The favorable ruling sought by the ACLU against the DEA (Drug Enforcement Administration) in Oregon to impede the DEA's use of “administrative subpoenas” that override Oregon’s privacy guarantees was satisfying, but is likely to be challenged.
Said ACLU attorney Nathan Freed Wessler:
This is a victory for privacy and for the constitutional rights of anyone who ever gets drug prescriptions. The ruling recognizes that confidential medical records are entitled to the full protection of the Fourth Amendment.
The court rightly rejected the federal government’s extreme argument that patients give up their privacy rights by receiving medical treatment from doctors and pharmacists.
The suit, originally brought by Oregon’s prescription database program manager and four individuals, including a medical doctor, was later joined by the ACLU, which helped present, and win, the case against the DEA. In a tidy, succinct and well-reasoned decision, U.S. District Court Judge Ancer Haggerty saw the implications for violation of the plaintiff’s rights to privacy under the Fourth Amendment and ruled accordingly.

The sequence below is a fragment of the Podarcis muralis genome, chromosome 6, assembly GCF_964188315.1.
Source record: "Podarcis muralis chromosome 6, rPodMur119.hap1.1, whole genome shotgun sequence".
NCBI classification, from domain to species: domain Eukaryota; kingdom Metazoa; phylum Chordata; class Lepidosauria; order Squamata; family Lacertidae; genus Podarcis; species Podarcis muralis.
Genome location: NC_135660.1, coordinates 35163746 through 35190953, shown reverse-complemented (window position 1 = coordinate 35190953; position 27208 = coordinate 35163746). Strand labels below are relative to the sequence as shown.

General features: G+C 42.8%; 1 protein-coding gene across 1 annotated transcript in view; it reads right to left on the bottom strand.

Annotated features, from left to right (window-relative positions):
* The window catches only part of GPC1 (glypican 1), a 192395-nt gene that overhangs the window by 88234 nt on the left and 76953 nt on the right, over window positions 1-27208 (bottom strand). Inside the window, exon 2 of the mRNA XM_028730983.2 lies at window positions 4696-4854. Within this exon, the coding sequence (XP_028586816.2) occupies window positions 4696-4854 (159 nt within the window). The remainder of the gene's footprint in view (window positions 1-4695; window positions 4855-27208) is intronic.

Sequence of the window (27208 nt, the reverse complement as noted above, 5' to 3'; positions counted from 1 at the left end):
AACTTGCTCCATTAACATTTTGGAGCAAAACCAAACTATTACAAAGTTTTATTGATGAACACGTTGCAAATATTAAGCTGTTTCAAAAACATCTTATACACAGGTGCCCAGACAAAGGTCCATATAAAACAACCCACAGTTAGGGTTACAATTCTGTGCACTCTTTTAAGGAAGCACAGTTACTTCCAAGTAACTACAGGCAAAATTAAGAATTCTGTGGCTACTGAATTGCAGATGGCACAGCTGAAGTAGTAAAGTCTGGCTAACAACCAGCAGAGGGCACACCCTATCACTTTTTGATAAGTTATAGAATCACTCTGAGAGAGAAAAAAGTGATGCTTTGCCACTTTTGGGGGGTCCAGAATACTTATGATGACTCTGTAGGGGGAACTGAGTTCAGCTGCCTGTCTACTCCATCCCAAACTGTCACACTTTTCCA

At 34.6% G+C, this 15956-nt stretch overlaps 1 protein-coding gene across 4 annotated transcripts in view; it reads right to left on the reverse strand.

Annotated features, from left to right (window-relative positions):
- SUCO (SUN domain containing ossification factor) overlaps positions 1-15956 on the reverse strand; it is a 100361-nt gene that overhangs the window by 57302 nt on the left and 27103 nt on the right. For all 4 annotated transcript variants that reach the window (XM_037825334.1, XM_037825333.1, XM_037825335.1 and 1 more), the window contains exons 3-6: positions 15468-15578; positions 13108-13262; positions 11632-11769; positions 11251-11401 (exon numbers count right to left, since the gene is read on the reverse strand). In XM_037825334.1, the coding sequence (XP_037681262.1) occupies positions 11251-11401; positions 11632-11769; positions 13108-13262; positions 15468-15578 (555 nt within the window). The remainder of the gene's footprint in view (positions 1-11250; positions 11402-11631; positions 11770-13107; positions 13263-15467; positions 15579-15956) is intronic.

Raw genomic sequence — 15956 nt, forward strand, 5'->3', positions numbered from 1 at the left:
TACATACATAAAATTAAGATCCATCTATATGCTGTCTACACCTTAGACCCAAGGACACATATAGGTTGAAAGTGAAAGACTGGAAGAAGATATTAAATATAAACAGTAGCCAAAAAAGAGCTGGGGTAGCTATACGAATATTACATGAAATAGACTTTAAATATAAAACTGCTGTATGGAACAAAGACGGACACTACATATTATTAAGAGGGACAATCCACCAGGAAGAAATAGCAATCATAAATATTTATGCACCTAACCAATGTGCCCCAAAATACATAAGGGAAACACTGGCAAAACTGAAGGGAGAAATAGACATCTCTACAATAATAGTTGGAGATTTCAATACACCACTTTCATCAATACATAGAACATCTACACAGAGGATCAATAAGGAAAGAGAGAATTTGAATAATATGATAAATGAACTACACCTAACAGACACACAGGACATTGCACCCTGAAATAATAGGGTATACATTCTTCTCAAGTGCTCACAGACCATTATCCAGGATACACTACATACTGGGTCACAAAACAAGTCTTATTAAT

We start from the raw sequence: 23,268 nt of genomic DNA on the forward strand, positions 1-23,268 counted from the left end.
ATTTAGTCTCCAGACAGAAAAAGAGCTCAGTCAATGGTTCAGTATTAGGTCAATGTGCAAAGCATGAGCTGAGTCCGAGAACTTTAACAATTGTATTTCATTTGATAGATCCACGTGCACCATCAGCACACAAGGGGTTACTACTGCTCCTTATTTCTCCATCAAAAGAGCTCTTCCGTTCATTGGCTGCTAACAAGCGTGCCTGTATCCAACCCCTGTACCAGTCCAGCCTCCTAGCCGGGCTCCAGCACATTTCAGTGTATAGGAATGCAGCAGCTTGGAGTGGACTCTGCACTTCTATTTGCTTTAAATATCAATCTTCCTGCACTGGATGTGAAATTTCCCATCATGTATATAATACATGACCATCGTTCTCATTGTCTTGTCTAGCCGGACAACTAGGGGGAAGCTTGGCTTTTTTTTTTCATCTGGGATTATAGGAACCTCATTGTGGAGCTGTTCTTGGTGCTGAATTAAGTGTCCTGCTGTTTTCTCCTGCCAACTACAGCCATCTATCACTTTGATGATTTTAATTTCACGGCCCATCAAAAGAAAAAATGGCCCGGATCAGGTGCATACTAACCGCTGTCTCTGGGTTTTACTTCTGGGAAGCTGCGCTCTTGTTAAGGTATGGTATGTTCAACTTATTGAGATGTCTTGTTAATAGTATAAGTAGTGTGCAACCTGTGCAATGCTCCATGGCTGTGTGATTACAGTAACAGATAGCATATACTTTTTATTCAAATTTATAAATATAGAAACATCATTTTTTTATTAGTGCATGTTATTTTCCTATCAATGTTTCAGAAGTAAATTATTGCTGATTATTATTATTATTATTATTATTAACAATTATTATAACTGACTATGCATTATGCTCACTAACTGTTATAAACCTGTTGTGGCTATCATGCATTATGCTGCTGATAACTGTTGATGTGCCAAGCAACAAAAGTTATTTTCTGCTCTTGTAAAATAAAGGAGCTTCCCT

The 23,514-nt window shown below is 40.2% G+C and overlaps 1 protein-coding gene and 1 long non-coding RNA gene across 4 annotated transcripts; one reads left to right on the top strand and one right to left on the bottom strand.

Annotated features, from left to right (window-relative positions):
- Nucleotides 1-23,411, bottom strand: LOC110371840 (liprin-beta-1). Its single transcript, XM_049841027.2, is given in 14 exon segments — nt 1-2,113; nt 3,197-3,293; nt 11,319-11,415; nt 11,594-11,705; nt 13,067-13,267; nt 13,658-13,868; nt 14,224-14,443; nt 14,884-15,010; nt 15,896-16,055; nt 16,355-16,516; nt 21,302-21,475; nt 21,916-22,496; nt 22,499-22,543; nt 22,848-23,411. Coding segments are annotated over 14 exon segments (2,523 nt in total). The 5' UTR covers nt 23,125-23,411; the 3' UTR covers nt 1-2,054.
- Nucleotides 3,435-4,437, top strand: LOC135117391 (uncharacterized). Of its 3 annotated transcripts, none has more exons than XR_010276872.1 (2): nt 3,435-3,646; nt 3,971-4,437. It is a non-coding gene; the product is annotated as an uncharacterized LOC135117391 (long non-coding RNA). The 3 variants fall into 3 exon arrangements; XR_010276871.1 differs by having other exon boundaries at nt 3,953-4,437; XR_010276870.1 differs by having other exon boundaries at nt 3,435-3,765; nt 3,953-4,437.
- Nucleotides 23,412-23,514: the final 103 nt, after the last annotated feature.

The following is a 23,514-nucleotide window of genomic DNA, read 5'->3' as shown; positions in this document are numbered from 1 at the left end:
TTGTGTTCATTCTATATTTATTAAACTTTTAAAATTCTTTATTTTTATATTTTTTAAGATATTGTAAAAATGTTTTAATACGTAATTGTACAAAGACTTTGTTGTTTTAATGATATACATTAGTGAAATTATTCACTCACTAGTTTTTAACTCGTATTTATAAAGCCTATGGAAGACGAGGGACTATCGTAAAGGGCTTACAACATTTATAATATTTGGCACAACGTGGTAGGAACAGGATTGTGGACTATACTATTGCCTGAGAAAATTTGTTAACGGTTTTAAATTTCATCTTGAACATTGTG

In September 2012, the DEA issued two “administrative subpoenas” demanding that Oregon’s database program — Oregon’s Prescription Drug Monitoring Program (PDMP) — release information on an individual patient using prescription drugs and on two physicians who were prescribing them. PDMP turned the DEA away, claiming that Oregon’s laws on privacy preempted the DEA’s demand. PDMP then filed suit, joined later by the ALCU.
The judge was careful to note numerous similar (but not identical) cases and their rulings to inform his decision, including Katz v. United States, wherein the Supreme Court ruled that “searches conducted outside the judicial process, without prior approval by judge or magistrate, are per se [implicitly] unreasonable under the Fourth Amendment.” He also cited United States v. Ziegler, where the Supreme Court ruled that the Fourth Amendment “guards against searches and seizures of items or places in which a person has a reasonable expectation of privacy.”
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